Rare Technical Indicator Suggests a Big Move in S&P 500 is Coming

From Chris Ciovacco: An extremely rare volatility signal popped up recently that could mean a big S&P 500 move is coming soon — but we don’t know if it’ll be up or down.

Big Moves Often Follow

Regular viewers of CCM’s weekly videos may be familiar with the expression “the longer a market goes sideways, the bigger the move you tend to get after a breakout or breakdown”, which aligns with the concept of periods of low volatility often being followed by big moves in asset prices.

Lowest Level Dating Back To 1982

Bollinger band width is one way to track relative volatility. When Bollinger band width readings hit extremely low levels, it tells us to be open to a big move. The S&P 500’s daily Bollinger Band width has never been lower than it is today, using data back to 1982, which means a big move could be coming soon in stocks.

The concepts behind Bollinger band width as described by StockCharts.com:

Bollinger BandWidth is best known for identifying The Squeeze. This occurs when volatility falls to a very low level, as evidenced by the narrowing bands. The upper and lower bands are based on the standard deviation, which is a measure of volatility. The bands narrow as price flattens or moves within a relatively narrow range. The theory is that periods of low volatility are followed by periods of high volatility. Relatively narrow BandWidth (a.k.a. the Squeeze) can foreshadow a significant advance or decline. After a Squeeze, a price surge and subsequent band break signal the start of a new move. A new advance starts with a Squeeze and subsequent break above the upper band. A new decline starts with a Squeeze and subsequent break below the lower band.

Similar Band Width In 1995

The last time Bollinger band width was as low as it is today was 1995. When volatility returned, the S&P 500 climbed 21%.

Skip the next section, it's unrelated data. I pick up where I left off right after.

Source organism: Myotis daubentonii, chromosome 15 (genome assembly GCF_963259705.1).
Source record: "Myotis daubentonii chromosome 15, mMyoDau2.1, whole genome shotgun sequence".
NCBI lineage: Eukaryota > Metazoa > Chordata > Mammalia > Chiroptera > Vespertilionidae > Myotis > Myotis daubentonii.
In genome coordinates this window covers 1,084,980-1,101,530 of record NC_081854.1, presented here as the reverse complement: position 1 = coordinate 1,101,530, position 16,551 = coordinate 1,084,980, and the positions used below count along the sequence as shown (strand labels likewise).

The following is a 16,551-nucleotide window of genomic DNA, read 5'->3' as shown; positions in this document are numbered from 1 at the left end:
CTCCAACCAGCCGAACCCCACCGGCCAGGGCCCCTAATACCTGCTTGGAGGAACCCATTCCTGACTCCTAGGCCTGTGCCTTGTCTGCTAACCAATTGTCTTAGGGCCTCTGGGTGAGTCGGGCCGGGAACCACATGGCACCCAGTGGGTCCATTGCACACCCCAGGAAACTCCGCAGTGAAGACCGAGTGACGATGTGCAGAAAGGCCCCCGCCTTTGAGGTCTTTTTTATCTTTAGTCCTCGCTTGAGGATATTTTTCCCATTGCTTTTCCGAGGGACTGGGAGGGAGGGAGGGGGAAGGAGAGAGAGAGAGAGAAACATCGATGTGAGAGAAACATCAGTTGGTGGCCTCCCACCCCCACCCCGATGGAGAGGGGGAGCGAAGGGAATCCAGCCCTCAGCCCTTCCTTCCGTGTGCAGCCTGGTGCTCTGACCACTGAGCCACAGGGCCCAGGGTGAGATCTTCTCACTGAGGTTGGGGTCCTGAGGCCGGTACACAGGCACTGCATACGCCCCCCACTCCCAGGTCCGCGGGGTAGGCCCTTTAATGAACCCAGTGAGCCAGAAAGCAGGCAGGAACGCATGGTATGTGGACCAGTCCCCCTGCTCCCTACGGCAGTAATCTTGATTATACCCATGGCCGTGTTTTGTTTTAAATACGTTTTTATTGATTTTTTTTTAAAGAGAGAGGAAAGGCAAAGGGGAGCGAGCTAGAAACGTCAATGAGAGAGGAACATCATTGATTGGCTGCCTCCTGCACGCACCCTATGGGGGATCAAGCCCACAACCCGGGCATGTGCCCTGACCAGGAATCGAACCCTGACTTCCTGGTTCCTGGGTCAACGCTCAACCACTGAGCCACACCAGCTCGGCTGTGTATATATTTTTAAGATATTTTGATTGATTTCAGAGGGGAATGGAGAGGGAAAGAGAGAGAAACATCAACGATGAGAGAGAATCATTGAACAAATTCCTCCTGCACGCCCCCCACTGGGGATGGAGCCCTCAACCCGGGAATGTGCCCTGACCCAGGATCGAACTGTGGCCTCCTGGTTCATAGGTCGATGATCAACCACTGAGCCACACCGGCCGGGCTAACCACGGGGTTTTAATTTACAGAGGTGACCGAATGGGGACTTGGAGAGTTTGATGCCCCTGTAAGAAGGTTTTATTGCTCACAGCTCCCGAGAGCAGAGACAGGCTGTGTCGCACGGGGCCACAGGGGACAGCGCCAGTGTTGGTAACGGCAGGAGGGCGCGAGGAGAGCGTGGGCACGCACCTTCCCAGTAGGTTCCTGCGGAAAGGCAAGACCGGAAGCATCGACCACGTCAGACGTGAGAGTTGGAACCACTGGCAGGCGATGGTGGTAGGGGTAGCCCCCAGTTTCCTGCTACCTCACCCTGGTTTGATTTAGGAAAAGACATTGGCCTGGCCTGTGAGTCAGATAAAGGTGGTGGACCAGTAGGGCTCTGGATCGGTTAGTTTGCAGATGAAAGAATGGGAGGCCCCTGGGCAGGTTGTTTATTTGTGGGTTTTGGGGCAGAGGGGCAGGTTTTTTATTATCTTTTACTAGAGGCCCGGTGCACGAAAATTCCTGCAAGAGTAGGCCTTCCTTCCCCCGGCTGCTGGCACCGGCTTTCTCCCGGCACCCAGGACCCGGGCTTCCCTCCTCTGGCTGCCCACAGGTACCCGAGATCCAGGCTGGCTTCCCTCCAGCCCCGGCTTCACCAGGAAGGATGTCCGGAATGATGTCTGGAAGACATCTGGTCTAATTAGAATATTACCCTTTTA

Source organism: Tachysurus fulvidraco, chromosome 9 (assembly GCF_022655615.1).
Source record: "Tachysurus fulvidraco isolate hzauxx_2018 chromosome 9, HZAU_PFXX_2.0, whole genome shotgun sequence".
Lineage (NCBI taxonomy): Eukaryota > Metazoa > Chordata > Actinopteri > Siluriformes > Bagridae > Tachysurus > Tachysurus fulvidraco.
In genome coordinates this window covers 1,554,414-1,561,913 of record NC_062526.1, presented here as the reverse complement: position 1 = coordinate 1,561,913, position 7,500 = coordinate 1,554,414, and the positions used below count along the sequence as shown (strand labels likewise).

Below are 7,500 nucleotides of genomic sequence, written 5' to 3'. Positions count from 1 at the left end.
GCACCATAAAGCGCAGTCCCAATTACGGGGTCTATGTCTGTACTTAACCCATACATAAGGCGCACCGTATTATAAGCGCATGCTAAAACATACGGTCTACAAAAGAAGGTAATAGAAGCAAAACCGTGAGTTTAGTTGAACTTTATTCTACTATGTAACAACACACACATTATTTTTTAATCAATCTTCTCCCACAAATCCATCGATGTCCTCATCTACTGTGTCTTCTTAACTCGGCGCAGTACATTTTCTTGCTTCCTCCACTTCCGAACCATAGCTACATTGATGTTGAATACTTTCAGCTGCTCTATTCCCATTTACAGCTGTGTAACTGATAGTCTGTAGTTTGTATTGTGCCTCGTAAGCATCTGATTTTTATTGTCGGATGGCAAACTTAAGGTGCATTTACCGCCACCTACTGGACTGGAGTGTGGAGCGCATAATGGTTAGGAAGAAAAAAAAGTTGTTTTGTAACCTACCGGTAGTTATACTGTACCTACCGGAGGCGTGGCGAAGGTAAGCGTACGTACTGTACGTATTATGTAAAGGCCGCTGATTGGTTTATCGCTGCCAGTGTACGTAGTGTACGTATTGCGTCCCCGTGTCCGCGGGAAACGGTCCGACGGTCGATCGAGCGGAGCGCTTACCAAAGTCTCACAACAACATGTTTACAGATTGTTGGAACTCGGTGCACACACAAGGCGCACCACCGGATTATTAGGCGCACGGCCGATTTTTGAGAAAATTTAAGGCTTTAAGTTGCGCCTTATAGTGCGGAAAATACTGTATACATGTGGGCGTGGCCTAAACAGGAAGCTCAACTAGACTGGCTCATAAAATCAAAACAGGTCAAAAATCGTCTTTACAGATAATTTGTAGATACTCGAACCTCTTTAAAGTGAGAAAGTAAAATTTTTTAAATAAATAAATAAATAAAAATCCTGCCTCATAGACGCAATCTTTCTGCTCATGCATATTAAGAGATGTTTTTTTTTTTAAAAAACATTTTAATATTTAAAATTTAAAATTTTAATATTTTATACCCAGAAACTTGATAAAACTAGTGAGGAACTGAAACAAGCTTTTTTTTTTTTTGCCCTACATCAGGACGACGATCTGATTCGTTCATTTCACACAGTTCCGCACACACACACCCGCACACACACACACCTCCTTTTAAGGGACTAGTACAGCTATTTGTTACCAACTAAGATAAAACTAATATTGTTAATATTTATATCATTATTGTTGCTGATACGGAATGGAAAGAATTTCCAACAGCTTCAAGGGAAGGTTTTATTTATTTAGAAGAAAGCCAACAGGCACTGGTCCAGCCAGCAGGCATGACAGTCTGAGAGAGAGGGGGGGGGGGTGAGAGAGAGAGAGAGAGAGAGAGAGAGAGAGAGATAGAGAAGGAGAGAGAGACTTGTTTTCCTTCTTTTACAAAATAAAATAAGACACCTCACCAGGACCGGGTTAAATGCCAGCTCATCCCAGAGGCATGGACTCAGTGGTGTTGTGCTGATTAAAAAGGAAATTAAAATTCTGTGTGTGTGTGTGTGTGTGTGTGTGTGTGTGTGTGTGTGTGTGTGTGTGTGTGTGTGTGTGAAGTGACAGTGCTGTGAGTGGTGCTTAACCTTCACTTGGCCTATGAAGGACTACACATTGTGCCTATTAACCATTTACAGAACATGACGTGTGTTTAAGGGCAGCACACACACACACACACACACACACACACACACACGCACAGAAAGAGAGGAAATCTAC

What To Look For In 2016

Since there is no perfect signal in the markets, this signal or setup helps us with probabilities, not certainties. To complete the “squeeze” the S&P 500 has to close above the upper Bollinger band shown below. The band level changes over time; as of Tuesday, September 6, the level to watch is 2,192.

Other Rare Signals That Lean Toward Bullish Outcomes

A low Bollinger band width in isolation does not hint at which way the market may break (up or down); that comes with the “squeeze”, which has not occurred yet in 2016. However, the video below covers other bullish signals that have occurred in numerous markets in 2016.

After you click play, use the button in the lower-right corner of the video player to view in full-screen mode. Hit Esc to exit full-screen mode.Video


The posts below provide additional evidence telling us to be open to a break to the upside in stocks.

  1. Is This Long-Term Volume Signal A Warning Flare For Stocks?
  2. Rare Signal: How Have Stocks Performed In The Past?
  3. 5 Facts Tell Us To Be Open To More Upside In Stocks

The SPDR S&P 500 ETF Trust (NYSE:SPY) rose $0.31 (+0.14%) to $218.67 in afternoon trading today. The largest ETF tied to the benchmark S&P index has risen 7.26% year-to-date.

This article is brought to you courtesy of Ciovacco Capital.

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